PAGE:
The summer drought has taken a toll on farmers, but even with rain in the weekend forecast, farmer Mark Barnhart says it's too little too late to help summer produce, which has affected consumer turnout.
"This market is down dangerously low to sustain it." said Barnhart. "We need to get more people here on Wednesdays'. I don't know how long we'll run it, it depends on how long we have produce."
While farmers have seen a decrease in their crop yield, Barnhart says there is still hope for fall crops, such as pumpkins, fall decorations, and many varieties of apples.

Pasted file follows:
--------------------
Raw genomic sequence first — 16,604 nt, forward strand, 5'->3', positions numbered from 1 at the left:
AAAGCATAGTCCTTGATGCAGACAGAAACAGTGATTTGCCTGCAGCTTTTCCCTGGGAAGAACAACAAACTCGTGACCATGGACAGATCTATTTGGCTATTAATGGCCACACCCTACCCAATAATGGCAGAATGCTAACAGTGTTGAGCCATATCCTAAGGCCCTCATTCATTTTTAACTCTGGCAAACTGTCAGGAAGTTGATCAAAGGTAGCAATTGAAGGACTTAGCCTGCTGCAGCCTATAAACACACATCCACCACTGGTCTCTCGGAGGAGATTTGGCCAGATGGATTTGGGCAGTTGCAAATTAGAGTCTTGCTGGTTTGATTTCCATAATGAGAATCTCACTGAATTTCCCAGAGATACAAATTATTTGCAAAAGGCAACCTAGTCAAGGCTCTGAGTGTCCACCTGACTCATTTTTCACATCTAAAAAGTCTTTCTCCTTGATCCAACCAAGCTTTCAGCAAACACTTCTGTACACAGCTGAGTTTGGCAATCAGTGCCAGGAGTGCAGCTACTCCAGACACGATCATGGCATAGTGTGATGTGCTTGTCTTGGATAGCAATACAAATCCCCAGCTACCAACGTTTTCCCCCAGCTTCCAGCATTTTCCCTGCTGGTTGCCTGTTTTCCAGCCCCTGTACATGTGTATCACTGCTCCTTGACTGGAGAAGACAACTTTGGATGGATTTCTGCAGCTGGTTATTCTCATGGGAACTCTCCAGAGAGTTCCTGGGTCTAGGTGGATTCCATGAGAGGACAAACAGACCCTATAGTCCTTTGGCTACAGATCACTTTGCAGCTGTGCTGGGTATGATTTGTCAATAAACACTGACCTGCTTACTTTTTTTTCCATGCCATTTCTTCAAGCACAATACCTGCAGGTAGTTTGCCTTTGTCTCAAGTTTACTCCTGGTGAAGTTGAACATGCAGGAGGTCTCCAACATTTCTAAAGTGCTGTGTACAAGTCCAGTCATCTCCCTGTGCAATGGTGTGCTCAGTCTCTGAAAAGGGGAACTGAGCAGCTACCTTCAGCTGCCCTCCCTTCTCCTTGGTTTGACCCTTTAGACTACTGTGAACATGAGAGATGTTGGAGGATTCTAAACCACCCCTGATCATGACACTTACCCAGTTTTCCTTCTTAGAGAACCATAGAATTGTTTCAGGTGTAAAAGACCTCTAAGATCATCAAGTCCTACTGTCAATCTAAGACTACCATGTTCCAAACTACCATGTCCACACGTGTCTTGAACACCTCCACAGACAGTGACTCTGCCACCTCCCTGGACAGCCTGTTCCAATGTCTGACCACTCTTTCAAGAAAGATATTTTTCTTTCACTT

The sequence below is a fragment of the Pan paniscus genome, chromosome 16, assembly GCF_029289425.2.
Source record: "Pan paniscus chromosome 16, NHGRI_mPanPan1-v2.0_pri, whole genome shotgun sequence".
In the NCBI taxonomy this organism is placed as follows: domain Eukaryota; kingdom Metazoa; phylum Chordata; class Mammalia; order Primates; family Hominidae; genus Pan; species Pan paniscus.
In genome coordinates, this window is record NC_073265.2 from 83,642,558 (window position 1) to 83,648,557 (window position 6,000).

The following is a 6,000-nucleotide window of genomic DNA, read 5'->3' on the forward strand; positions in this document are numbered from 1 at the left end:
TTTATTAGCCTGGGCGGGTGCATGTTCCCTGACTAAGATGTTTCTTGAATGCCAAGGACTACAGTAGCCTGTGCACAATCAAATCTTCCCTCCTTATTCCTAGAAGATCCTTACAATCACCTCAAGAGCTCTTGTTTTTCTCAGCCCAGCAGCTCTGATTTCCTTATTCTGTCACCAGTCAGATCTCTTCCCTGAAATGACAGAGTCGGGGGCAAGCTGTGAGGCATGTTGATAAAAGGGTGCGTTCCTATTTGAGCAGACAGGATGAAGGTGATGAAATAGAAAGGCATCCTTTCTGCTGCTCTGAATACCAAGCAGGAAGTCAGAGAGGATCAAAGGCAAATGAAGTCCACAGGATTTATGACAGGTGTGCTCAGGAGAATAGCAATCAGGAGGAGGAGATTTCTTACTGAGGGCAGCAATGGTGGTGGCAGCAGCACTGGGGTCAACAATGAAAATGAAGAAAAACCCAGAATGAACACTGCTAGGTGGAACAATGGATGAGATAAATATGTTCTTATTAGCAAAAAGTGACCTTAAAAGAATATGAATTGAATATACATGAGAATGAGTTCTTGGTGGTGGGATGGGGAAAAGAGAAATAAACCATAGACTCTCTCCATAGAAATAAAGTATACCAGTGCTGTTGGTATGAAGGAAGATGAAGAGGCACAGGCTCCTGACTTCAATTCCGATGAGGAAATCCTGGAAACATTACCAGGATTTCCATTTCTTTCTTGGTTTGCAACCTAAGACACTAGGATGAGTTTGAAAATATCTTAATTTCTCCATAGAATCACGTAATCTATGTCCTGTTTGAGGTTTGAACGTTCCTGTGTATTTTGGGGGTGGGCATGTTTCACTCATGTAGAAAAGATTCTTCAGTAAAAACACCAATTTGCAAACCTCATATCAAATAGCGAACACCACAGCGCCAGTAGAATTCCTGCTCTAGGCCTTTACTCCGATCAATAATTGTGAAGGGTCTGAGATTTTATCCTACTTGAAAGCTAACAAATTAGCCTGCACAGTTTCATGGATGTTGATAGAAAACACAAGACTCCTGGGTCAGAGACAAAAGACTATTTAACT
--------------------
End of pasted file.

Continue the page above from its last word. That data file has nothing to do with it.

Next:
"They're looking better than I had anticipated, I think there will be a fairly healthy pumpkin crop, a month ago I didn't know if there would be any pumpkin crop." explained Barnhart.
Barnhart encourages people to come to the Wednesday and Saturday markets. He says the produce can be up to four days fresher than what's found in grocery stores.